What worked for me was bringing the potty into the main room of the house all day at first, instead of having it locked up in the bathroom, far away from me or where my daughter was playing. That way, she always knew it was near, and if she needed to go, she could control her bladder/bowels enough to step over to the potty and go. If they have to run down the hall or up stairs when they are first getting trained, their tiny bladder-control muscles usually won't make it. Plus toddlers aren't disciplined enough to leave their play area on their own to go to the potty at first. Playing is way too fun to leave.

As my daughter got better at using her potty, I moved it back to the bathroom down the hall, but that wasn't for a few months. In the mean time, was just had a potty in our family room/kitchen.

Now it has been a few months and she never has accidents when we're out or in her bed. I contribute that much to the fact that I never forced the subject or made the potty a battle-ground. It was always there, as an option, and she started using it when she felt ready, which ended up being around her 26th month. At one point, I thought she wasn't going to be trained until she was 3 or 4, but one day I came home from my part-time job and my sister-in-law, who watched her at the time, told me that Hazel had used the potty on her own.

I hope that helps any readers who are having a hard time potty-training, are frustrated, or have just gotten in a rut. I know I felt like that a lot after my daughter turned 2. And thanks to Nisha from www.simplelivingforall.blogspot.com for inspiring me to write this potty-training story.

Monday, March 8, 2010

Cloth Diapers

I found the coolest webpage. It's called Wellsphere and it has tons of great natural parenting information as well as "Ask a Health Maven." They feature two health experts on their site at a time, and you can email them your questions.

I found their website while researching cloth diapers. I'm sending my sister-in-law in Argentina some to see if she likes them. I wanted to use them while my daughter was in diapers, but we lived in an apartment without a washer/dryer, and I didn't want to be trekking dirty diapers to the washer in our complex. But if you do have a washer in your home, I would totally recommend using cloth diapers. Not only is it environmentally way more friendly, its so cost effective. You can buy a set of cloth diapers that will last your child's whole diapering for about $300. You spend that on disposables in the first 6 months alone. www.cottonbabies.com has a great selection to choose from.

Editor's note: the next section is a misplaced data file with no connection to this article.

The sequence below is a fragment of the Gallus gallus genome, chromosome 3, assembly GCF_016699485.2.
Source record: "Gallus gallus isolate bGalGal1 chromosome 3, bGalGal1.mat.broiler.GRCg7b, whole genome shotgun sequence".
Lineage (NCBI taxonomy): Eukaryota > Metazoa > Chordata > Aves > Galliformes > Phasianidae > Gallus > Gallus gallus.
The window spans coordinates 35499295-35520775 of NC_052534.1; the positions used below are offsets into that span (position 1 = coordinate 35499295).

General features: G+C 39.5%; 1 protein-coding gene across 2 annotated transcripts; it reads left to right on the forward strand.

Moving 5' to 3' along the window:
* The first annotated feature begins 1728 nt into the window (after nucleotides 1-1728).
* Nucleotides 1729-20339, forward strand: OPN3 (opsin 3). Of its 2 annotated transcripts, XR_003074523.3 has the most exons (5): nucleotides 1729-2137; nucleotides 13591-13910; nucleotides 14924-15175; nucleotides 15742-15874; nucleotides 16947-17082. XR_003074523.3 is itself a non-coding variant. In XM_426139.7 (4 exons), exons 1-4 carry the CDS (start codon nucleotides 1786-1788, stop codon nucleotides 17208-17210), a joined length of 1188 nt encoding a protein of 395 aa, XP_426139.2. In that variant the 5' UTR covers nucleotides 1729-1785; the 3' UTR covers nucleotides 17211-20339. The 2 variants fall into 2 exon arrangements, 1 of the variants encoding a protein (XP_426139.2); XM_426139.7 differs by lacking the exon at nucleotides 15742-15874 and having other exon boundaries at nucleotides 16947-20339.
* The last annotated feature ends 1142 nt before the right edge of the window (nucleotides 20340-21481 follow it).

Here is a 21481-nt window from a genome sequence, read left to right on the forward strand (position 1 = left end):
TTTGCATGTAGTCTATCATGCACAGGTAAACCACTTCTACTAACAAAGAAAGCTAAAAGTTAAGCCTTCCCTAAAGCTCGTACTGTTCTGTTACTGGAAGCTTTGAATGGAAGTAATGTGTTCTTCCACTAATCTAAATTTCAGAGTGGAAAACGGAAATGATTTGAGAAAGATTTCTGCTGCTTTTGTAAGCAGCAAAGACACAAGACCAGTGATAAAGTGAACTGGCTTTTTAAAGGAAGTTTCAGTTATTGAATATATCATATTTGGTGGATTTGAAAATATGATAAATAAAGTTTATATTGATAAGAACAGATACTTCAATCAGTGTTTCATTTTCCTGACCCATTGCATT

Chinese Medicine Solutions to Infertility

This image came from a Chinese Medicine doctor's website filled with successful stories on helping women get pregnant with the help of acupunture. His clinic is located in Virginia Beach, VA. He studied at a Chinese Medicine college in China and practiced there before moving to the states. See his website here.

Make Your Own Organic Pureed Baby Food

Speaking of food and feeding your baby, I loved this solution to feeding your infant who is starting on solids. Instead of buying the bottled, processed Gerber products, lots of progressive, natural parenting moms have fed their babies pureed vegetables which they make in bulk and freeze in ice cube trays in the freezer. See specific instructions from Yves, mother of 10 month-old Dylan on this blog post.

I would also say that when you go to heat the frozen food cubes, I would do it in a glass container in hot water, the same way you would heat a baby bottle. If you went to all the trouble to make organic baby food puree, go the whole way and heat it in the least nutrient-killing manner. Avoid the microwave and plastic materials which leach toxins into food when heated.

Feeding your baby

One of the things I wish I would have done before having kids is make a long list of nutritious, easy to make foods for kids. Why do I wish I would've done that? Because by the time I think of something and cook it (this usually takes about an hour), my daughter has already stuffed her face full of junk and isn't even hungry anymore when I put the bowl of steaming-hot, nutritiousness in front of her. I can't be the only one this has happened to... repeatedly.

So don't repeat my stupid mistake. Start researching and ruminating on this list now, ideally before your baby is born, and stop the Easy Mac insanity! 'Nuf said.

P.S. Even if your baby is older, you can still make this list. My daughter is 2 and 1/2 and I'm just starting. Please feel free to post comments with hilariously sad EasyMac/Ramen Noodle stories, etc. and/or nutritious, quick recipes.